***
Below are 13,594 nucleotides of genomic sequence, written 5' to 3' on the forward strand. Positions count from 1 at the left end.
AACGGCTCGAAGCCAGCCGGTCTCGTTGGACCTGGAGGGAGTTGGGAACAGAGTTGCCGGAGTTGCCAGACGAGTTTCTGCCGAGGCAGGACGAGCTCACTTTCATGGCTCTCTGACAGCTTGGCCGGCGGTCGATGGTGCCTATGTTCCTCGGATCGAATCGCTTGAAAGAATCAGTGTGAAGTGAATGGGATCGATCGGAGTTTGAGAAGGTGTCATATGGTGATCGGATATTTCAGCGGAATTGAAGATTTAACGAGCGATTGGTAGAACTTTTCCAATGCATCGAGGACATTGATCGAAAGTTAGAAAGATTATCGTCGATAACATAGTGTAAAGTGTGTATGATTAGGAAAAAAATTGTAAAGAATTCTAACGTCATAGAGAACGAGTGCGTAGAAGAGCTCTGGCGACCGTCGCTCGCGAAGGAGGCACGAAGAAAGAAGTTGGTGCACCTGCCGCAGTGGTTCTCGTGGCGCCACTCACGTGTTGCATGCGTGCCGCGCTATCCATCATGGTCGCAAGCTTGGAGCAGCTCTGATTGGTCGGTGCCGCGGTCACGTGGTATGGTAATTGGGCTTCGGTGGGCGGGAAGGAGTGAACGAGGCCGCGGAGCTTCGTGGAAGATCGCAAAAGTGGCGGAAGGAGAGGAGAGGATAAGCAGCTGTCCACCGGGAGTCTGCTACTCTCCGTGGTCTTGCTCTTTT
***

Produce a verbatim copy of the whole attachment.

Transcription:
Below are 13,594 nucleotides of genomic sequence, written 5' to 3' on the forward strand. Positions count from 1 at the left end.
AACGGCTCGAAGCCAGCCGGTCTCGTTGGACCTGGAGGGAGTTGGGAACAGAGTTGCCGGAGTTGCCAGACGAGTTTCTGCCGAGGCAGGACGAGCTCACTTTCATGGCTCTCTGACAGCTTGGCCGGCGGTCGATGGTGCCTATGTTCCTCGGATCGAATCGCTTGAAAGAATCAGTGTGAAGTGAATGGGATCGATCGGAGTTTGAGAAGGTGTCATATGGTGATCGGATATTTCAGCGGAATTGAAGATTTAACGAGCGATTGGTAGAACTTTTCCAATGCATCGAGGACATTGATCGAAAGTTAGAAAGATTATCGTCGATAACATAGTGTAAAGTGTGTATGATTAGGAAAAAAATTGTAAAGAATTCTAACGTCATAGAGAACGAGTGCGTAGAAGAGCTCTGGCGACCGTCGCTCGCGAAGGAGGCACGAAGAAAGAAGTTGGTGCACCTGCCGCAGTGGTTCTCGTGGCGCCACTCACGTGTTGCATGCGTGCCGCGCTATCCATCATGGTCGCAAGCTTGGAGCAGCTCTGATTGGTCGGTGCCGCGGTCACGTGGTATGGTAATTGGGCTTCGGTGGGCGGGAAGGAGTGAACGAGGCCGCGGAGCTTCGTGGAAGATCGCAAAAGTGGCGGAAGGAGAGGAGAGGATAAGCAGCTGTCCACCGGGAGTCTGCTACTCTCCGTGGTCTTGCTCTTTT